Speech and Language Therapy

What is speech and language therapy?

servicesSpeech and language therapy is concerned with the management of disorders of speech, language, communication and swallowing in children and adults.

Speech and language therapists (SLTs) are allied health professionals. They work closely with parents, carers and other professionals, such as teachers, nurses, occupational therapists and doctors.

Speech and language therapists work in these areas:

  •        community health centers
  •        hospital wards
  •        outpatient departments
  •        mainstream and special schools
  •        children’s centers
  •        day centers
  •        clients’ homes
  •        courtrooms
  •        prisons
  •        young offenders’ institutions
  •        independently/in private practice

Speech and language therapists work with:

Babies with

  •        feeding and swallowing difficulties

Children with

  •        mild, moderate or severe learning difficulties
  •        physical disabilities
  •        language delay
  •        specific language impairment
  •        specific difficulties in producing sounds
  •        hearing impairment
  •        cleft palate
  •        stammering
  •        autism/social interaction difficulties
  •        dyslexia
  •        voice disorders
  •        selective mutism

Adults with

  •        communication or eating and swallowing problems following neurological impairments and degenerative conditions, including stroke, head injury, Parkinson’s disease and dementia
  •        head, neck or throat cancer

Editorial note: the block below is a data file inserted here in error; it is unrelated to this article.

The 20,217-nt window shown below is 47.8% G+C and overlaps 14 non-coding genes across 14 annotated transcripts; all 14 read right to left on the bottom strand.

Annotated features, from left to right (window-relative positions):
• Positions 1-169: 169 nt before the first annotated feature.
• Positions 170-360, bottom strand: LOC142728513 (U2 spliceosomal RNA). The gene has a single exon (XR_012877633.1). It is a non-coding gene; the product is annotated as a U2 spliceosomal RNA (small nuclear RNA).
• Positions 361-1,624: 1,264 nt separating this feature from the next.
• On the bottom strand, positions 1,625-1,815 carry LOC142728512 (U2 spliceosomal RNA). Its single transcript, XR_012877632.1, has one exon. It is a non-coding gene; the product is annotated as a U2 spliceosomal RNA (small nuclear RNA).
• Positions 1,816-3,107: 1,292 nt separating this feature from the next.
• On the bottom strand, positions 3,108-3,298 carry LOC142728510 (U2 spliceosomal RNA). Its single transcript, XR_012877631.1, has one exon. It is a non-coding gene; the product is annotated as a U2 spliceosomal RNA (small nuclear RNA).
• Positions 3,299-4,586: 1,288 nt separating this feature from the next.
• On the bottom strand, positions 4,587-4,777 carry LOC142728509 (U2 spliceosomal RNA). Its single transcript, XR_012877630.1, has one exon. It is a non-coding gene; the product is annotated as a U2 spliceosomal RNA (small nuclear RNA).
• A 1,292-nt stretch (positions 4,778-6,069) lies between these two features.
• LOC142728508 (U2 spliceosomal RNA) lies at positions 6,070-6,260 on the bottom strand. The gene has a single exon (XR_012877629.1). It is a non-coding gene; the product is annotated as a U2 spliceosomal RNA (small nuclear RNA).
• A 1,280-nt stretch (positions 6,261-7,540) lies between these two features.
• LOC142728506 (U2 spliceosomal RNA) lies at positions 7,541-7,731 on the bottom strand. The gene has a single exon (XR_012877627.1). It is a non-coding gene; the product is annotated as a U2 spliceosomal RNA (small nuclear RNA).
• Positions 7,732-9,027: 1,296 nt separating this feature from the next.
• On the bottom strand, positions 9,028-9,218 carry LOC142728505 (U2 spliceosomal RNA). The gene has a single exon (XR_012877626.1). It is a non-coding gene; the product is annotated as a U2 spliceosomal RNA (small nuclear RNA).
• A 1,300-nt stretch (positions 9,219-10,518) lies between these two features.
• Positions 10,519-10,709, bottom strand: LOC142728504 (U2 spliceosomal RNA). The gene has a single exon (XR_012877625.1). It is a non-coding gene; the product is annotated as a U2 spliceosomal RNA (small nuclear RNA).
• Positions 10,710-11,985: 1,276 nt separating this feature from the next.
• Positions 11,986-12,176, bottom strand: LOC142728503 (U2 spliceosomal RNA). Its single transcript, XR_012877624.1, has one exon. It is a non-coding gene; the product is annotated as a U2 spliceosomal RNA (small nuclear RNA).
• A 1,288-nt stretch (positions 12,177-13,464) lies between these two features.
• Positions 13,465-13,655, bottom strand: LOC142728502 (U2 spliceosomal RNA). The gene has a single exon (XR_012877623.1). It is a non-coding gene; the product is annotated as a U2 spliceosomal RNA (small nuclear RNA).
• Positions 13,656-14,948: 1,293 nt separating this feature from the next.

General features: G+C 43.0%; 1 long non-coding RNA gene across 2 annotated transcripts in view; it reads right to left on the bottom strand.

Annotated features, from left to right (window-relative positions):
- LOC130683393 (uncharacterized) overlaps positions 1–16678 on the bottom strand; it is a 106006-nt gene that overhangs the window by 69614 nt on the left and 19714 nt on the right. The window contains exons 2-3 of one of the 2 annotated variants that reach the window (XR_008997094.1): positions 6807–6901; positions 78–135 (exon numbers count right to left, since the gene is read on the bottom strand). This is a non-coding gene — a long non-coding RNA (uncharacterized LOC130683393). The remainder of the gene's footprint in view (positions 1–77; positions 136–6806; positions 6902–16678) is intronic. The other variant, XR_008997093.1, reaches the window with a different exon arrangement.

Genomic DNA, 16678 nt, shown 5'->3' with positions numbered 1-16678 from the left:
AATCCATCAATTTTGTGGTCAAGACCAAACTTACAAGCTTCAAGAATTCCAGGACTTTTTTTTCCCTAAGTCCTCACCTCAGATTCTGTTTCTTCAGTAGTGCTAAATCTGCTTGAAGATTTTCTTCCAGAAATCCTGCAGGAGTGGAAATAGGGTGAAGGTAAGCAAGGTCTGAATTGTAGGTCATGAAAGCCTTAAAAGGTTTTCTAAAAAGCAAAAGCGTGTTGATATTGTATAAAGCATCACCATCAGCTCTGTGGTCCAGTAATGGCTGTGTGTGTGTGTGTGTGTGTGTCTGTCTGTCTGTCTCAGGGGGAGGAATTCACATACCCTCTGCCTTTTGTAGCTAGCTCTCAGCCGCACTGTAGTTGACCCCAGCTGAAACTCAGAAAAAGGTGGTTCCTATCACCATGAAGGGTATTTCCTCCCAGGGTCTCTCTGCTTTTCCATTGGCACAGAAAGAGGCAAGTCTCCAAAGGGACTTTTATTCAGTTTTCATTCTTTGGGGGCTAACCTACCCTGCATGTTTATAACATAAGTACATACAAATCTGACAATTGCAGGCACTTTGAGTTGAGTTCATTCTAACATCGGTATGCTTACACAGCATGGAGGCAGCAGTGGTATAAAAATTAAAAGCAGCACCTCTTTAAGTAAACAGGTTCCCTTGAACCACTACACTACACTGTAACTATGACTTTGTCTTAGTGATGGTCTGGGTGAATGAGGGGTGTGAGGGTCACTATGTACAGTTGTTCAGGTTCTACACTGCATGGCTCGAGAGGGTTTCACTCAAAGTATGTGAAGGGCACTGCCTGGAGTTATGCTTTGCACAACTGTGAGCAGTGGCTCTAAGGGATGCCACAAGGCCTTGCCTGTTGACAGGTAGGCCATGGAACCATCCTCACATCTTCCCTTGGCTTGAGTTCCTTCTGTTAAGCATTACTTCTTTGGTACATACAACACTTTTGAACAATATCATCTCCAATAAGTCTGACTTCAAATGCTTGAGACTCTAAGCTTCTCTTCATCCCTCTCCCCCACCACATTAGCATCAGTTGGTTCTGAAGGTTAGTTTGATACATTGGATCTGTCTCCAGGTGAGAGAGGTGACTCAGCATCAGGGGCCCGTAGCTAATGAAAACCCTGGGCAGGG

•        voice problems
  •        mental health issues
  •        learning difficulties
  •        physical disabilities
  •        stammering
  •        hearing impairment

Speech-Language Pathology educational requirements.

1.      Master’s or higher degree with a major emphasis in speech-language pathology from an accredited program, which incorporates the academic coursework of 75 semester hours, 36 of which must be earned at the graduate level

2.      Complete a supervised clinical practicum with experience working with adults and children, in a variety of settings and a variety of communication problems. The experience must be obtained within an accredited program and amount to 375 clock hours of direct supervision and 25 clock hours of observation. At least 325 of the 400 hours must be obtained at the graduate level.

3.      Complete a required professional experience of no less than nine months of full-time or 18 months of part-time paid clinical experience

4.      Passage of a national examination approved by the Board

5.      Recency of study must be demonstrated via two CEUs within two years preceding application.